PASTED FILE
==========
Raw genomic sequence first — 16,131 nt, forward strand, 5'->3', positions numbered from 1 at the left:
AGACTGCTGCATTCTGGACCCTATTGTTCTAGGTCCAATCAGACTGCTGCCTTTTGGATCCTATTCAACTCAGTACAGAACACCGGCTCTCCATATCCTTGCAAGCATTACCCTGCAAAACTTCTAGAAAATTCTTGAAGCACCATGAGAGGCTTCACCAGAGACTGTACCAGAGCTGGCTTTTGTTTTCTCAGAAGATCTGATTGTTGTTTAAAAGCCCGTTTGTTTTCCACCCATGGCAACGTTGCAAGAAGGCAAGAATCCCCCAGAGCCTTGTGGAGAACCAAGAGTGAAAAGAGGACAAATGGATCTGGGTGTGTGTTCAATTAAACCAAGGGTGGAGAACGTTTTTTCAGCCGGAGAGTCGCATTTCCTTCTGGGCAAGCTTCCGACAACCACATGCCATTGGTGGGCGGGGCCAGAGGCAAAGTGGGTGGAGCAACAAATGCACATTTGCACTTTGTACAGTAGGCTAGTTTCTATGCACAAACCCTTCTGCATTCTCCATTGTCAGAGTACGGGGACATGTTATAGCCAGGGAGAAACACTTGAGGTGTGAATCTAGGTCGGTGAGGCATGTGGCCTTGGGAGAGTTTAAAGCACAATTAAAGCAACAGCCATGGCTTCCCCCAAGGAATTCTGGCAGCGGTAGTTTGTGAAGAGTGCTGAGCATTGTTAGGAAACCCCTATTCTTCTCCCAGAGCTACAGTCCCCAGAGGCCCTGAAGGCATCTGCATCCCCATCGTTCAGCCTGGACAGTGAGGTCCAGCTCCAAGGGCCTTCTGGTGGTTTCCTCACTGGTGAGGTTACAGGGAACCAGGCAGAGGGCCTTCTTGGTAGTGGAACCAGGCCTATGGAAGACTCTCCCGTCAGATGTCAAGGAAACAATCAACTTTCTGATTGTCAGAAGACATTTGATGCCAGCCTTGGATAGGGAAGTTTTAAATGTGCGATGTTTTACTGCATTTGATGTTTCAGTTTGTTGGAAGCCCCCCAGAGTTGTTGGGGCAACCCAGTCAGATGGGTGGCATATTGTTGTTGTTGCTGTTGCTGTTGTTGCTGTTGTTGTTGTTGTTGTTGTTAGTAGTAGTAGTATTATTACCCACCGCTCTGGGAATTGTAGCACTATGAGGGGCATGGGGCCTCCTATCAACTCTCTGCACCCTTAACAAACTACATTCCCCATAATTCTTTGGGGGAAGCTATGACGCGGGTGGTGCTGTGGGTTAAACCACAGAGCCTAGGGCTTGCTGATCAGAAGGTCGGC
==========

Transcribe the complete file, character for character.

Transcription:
Raw genomic sequence first — 16,131 nt, forward strand, 5'->3', positions numbered from 1 at the left:
AGACTGCTGCATTCTGGACCCTATTGTTCTAGGTCCAATCAGACTGCTGCCTTTTGGATCCTATTCAACTCAGTACAGAACACCGGCTCTCCATATCCTTGCAAGCATTACCCTGCAAAACTTCTAGAAAATTCTTGAAGCACCATGAGAGGCTTCACCAGAGACTGTACCAGAGCTGGCTTTTGTTTTCTCAGAAGATCTGATTGTTGTTTAAAAGCCCGTTTGTTTTCCACCCATGGCAACGTTGCAAGAAGGCAAGAATCCCCCAGAGCCTTGTGGAGAACCAAGAGTGAAAAGAGGACAAATGGATCTGGGTGTGTGTTCAATTAAACCAAGGGTGGAGAACGTTTTTTCAGCCGGAGAGTCGCATTTCCTTCTGGGCAAGCTTCCGACAACCACATGCCATTGGTGGGCGGGGCCAGAGGCAAAGTGGGTGGAGCAACAAATGCACATTTGCACTTTGTACAGTAGGCTAGTTTCTATGCACAAACCCTTCTGCATTCTCCATTGTCAGAGTACGGGGACATGTTATAGCCAGGGAGAAACACTTGAGGTGTGAATCTAGGTCGGTGAGGCATGTGGCCTTGGGAGAGTTTAAAGCACAATTAAAGCAACAGCCATGGCTTCCCCCAAGGAATTCTGGCAGCGGTAGTTTGTGAAGAGTGCTGAGCATTGTTAGGAAACCCCTATTCTTCTCCCAGAGCTACAGTCCCCAGAGGCCCTGAAGGCATCTGCATCCCCATCGTTCAGCCTGGACAGTGAGGTCCAGCTCCAAGGGCCTTCTGGTGGTTTCCTCACTGGTGAGGTTACAGGGAACCAGGCAGAGGGCCTTCTTGGTAGTGGAACCAGGCCTATGGAAGACTCTCCCGTCAGATGTCAAGGAAACAATCAACTTTCTGATTGTCAGAAGACATTTGATGCCAGCCTTGGATAGGGAAGTTTTAAATGTGCGATGTTTTACTGCATTTGATGTTTCAGTTTGTTGGAAGCCCCCCAGAGTTGTTGGGGCAACCCAGTCAGATGGGTGGCATATTGTTGTTGTTGCTGTTGCTGTTGTTGCTGTTGTTGTTGTTGTTGTTGTTAGTAGTAGTAGTATTATTACCCACCGCTCTGGGAATTGTAGCACTATGAGGGGCATGGGGCCTCCTATCAACTCTCTGCACCCTTAACAAACTACATTCCCCATAATTCTTTGGGGGAAGCTATGACGCGGGTGGTGCTGTGGGTTAAACCACAGAGCCTAGGGCTTGCTGATCAGAAGGTCGGC